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John Smallwood, long time keeper of the flame and first ascent information, officially wrote up the information and filed it with Library of Congress and the Mexican equivalent, thereby copyrighting most of the route information and nipping Kennedy's guide project in the bu

 

I still don't get this. Information cannot be copyrighted, only presentation? A guide to the same area, different author, same routes, with different wording cannot legally be blocked - can it?

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Yeah, I'm a little fuzzy on the specifics as well, I'm just repeating what John told me. I know there were attorneys and process servers involved, but it seems like guidebooks always piggyback on information from prior guides. I'll seek clarification.

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Hey Checat, perhaps in the meantime, while all the guidebook stuff is yet to happen, how 'bout a small, nice, wooden sign where the trail meets the crag with a short notice as to the preferred ethic and a friendly request to adhere to it? Happy climbing...

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One wood sign leads to another, and then before you know it you have the kind of situation they have at the callahans (wood signs with formation name in front of every formation), which I think is kind of cheesy...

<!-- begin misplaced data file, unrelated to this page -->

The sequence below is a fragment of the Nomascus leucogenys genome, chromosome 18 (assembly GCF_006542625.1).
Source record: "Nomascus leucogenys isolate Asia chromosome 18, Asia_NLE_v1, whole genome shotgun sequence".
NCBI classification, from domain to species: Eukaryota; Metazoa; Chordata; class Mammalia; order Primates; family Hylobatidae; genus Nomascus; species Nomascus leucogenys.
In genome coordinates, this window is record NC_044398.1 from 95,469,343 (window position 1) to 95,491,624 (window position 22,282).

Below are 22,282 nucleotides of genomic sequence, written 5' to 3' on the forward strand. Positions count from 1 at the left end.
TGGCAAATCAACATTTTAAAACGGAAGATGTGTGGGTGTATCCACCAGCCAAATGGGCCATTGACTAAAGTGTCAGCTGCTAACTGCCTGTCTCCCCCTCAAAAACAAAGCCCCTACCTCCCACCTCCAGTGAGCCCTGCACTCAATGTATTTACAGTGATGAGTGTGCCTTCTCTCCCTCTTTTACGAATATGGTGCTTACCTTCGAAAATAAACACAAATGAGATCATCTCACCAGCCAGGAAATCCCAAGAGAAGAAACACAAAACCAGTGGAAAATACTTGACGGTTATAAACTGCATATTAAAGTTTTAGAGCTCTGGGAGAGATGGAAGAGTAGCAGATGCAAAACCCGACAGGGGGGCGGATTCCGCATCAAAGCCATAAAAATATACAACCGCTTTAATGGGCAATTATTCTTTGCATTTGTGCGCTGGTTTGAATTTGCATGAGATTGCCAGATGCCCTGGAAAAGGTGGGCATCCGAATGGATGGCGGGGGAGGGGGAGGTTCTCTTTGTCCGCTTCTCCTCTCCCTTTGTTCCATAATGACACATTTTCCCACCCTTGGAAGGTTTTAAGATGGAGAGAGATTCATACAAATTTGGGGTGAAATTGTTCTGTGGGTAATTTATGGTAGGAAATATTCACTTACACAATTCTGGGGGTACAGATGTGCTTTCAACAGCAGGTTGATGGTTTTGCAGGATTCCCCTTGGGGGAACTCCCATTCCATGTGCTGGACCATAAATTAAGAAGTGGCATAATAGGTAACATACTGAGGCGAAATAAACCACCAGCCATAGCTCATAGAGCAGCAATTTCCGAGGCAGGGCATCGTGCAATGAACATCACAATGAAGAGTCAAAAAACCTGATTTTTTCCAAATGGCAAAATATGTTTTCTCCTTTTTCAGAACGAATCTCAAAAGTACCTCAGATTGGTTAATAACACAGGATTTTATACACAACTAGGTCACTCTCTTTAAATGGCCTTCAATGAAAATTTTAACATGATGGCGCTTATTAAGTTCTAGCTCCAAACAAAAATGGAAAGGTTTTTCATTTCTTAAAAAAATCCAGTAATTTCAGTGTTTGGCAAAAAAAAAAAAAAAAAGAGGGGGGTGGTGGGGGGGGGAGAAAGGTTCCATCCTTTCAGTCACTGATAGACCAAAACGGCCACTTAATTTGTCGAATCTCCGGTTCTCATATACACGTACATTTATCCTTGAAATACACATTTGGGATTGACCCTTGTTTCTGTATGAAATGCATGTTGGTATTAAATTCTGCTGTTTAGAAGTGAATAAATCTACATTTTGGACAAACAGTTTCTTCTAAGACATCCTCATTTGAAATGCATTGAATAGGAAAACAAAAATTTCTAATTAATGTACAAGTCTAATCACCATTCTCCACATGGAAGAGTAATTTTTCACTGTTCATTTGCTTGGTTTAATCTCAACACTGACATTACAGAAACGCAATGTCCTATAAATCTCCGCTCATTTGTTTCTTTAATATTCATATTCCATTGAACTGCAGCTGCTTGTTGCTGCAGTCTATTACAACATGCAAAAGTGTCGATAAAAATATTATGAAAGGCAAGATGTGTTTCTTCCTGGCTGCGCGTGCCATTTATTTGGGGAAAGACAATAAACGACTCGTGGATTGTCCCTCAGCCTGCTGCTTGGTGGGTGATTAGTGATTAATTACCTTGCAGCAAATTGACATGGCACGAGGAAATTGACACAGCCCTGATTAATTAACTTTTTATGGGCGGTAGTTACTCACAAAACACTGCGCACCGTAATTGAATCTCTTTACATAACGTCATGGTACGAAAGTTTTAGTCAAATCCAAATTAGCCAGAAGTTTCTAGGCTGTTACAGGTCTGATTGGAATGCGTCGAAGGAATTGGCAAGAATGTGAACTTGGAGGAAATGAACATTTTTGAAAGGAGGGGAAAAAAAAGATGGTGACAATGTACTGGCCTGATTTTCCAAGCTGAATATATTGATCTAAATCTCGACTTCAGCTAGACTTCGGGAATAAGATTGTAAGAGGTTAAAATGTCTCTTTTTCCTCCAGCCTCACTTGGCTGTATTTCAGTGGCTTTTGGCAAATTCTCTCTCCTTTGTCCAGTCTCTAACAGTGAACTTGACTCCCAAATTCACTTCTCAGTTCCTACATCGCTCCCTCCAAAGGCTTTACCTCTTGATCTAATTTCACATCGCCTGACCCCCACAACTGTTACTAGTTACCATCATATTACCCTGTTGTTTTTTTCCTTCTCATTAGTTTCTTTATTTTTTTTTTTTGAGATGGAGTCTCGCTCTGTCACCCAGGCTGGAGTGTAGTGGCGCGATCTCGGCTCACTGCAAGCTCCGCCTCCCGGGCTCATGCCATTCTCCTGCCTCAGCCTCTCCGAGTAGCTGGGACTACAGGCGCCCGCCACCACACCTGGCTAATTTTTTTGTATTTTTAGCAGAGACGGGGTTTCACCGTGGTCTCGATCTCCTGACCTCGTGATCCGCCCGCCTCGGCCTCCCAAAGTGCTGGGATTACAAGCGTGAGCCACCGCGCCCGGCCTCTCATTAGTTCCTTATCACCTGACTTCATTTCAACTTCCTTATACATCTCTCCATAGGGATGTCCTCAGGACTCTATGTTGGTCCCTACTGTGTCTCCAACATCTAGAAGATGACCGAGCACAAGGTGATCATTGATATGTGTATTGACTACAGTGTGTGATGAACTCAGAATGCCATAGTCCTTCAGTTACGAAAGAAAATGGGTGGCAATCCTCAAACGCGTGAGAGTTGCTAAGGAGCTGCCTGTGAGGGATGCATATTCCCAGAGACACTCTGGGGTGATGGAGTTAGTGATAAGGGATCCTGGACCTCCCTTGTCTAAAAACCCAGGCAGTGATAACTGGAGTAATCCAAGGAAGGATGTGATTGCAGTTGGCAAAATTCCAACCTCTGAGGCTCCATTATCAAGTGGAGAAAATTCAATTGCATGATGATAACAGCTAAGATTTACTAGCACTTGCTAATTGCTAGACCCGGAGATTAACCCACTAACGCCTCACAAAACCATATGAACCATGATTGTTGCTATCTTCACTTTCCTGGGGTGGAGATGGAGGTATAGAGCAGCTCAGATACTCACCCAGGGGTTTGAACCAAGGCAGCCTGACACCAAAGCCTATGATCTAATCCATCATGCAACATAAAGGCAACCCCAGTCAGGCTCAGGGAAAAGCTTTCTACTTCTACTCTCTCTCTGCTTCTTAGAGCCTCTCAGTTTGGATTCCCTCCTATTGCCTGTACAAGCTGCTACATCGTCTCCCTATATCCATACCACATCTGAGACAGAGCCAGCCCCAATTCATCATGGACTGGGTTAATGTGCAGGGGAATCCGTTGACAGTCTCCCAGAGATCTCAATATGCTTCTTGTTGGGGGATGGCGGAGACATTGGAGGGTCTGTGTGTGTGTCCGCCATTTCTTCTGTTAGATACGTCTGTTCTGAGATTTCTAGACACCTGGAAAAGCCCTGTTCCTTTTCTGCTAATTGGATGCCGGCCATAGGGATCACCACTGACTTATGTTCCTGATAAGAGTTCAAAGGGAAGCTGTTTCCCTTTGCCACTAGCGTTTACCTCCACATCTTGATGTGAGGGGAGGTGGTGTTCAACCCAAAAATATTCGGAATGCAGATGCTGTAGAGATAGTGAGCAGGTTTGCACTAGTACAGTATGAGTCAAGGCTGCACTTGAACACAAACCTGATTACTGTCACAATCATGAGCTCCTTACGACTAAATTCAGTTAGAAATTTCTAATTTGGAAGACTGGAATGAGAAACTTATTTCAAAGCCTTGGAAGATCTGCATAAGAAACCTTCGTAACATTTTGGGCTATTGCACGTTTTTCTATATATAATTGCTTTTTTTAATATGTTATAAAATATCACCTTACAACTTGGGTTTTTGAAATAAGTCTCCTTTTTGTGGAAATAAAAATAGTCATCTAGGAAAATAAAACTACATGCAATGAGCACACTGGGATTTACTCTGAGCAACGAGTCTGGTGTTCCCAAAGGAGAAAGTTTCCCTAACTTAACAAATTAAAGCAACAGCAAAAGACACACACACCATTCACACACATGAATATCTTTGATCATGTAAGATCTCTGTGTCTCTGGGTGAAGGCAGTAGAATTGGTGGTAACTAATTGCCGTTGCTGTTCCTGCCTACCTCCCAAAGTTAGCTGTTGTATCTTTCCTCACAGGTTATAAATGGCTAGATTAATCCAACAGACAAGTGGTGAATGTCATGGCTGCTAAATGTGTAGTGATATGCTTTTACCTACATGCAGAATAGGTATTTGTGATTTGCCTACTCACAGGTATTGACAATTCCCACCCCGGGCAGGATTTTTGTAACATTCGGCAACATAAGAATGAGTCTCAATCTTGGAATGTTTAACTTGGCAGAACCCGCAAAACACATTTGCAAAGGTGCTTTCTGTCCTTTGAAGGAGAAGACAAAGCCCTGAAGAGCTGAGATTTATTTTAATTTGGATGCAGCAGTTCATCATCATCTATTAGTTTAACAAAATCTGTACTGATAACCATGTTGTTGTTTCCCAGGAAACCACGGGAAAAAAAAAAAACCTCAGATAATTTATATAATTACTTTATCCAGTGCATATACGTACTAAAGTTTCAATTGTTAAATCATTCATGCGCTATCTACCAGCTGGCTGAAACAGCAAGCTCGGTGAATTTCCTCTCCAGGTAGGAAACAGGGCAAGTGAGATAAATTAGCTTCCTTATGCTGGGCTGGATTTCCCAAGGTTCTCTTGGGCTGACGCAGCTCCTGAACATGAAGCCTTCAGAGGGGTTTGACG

Disneyfication...

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One wood sign leads to another, and then before you know it you have the kind of situation they have at the callahans (wood signs with formation name in front of every formation), which I think is kind of cheesy...

 

Disneyfication...

 

must_be_this_tall_to_ride_tshirt-p2354310511374988573lcr_400.jpg

 

Maybe Kevbone "developed" this one.

ClimbingWall3_full.jpeg

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I know this is an old thread but I feel the need to add my two cents. I know Moolack, I miss Moolack, although Leavenworth is a great place to live, I plan on getting back to Moolack. The Lack is one of the most wonderful climbing places I have been and I would hate for it to ever change. Those of you that don't know, won't know. Those of you that do know, it is our job to protect it. There is no point in arguing over bolts, if they ever appeared at the lack I can't imagine they would ever last.

The one deciding point that I have yet to read, and maybe I missed it, is that in a wilderness area there is not to be any permanent changes. Now I believe this to mean no trail building, no stairway thru the scree pile and defiantly no bolts. But I really don't know anything. I am happy that I have had the chance to experience Moolack in its raw form. It really is something to behold. Thanks to all that have made it what it is. I hope to make it back this year for a few days.

 

Criss